Common Signs of Hearing Loss
There are common signs and symptoms that indicate a person may have a hearing loss. Look for these signals when the person:
- Asks to have things repeated often.
- Does not react to loud noise.
- Does not always respond when spoken to or responds inappropriately.
- Has trouble hearing when spoken to from another room
- Misunderstands conversation
- Has trouble hearing when it is noisy and in group settings
- Complains that people are mumbling
- Turns TV or radio volume louder in order to hear
- Has difficulty hearing women’s or children’s voices, but can hear deeper tones such as men’s voices (or vice versa).
- Must be close to the person speaking.
- Speaks too loudly or softly in conversation.
- Strains to hear.
- Ignores sounds coming from behind.
- Experiences ringing or buzzing in the ears.
- Turns head towards the person speaking.
- Has difficulty with telephone conversations.
Testing your hearing
If you are concerned about your hearing, you will probably make an appointment to have a hearing test.
The House Ear Institute (HEI), now known as House Research Institute, is a non-profit organisation, based in Los Angeles, USA, dedicated to advancing hearing science through research and education to improve quality of life.
It produced this video as a self-assessment for hearing loss. See how you fare.
Here are some other organsisations that may help with hearing loss information and advice:
|The Meniere’s Resource and Information Centre is run by the Meniere’s Support Group of Victoria (MSGV).This is a non-profit, self-help organisation run mainly by volunteers. A small group of individuals with Ménière’s disease established the MSGV in 1991. It aims to provide a high level of community support for people who have Ménière’s disease. For details see: menieres.org.au|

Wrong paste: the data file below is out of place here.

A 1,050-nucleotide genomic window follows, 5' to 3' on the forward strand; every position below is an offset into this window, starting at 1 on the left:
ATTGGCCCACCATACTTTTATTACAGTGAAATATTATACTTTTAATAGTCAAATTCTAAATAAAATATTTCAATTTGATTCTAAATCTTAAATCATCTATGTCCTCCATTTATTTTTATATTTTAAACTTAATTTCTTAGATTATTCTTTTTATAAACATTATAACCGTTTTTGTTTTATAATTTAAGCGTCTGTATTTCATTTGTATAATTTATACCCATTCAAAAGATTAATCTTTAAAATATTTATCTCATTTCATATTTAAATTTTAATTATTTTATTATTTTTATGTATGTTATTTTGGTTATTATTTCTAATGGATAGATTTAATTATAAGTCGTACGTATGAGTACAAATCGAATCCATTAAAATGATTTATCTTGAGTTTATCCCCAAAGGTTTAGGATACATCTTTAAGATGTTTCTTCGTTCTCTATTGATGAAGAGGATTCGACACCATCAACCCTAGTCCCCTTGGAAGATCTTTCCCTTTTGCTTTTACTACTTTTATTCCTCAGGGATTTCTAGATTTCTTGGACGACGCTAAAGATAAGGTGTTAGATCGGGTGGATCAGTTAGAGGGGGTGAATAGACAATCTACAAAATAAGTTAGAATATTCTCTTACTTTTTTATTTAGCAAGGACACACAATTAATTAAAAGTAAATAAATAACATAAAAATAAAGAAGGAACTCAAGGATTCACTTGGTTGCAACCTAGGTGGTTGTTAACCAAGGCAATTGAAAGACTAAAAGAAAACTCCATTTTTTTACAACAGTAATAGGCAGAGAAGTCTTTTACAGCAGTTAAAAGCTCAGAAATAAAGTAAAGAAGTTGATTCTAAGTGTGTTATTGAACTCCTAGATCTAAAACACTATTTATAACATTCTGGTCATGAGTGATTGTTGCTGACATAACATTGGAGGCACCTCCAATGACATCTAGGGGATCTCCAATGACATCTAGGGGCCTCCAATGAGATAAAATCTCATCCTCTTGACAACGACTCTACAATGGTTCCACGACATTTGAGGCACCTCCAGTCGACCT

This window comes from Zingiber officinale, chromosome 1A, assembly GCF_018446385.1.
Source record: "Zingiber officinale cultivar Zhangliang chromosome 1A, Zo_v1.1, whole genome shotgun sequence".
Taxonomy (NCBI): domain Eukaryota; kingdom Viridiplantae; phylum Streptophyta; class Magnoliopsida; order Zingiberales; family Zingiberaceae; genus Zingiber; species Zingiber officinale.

|The Australian Tinnitus Association (NSW) Ltd is a non-profit company established in Sydney in December 1984 and is supported by the South Eastern Sydney Area Health Service.ATA’s mission is to provide information, support and counselling to tinnitus sufferers and preventative education to the wider community. For details see: tinnitus.asn.au|
|The Deafness Forum of Australia is the umbrella body for deafness and hearing impairment organizations in Australia. Based in Canberra it lobbies the Commonwealth Govermnet on issues affecting its constituency. For details see: deafnessforum.org.au|
|Hearing Loss Association of America was originally SHHH in the USA, from which SHHH Australia took its name. It then changed its name. However its aims remain similar to those of SHHH Australia, though on a larger scale: hearingloss.org|
|Deaf Children Australia provides information, advocacy, support services and educational resources that respond to the needs of these children and their families: deafchildrenaustralia.org.au|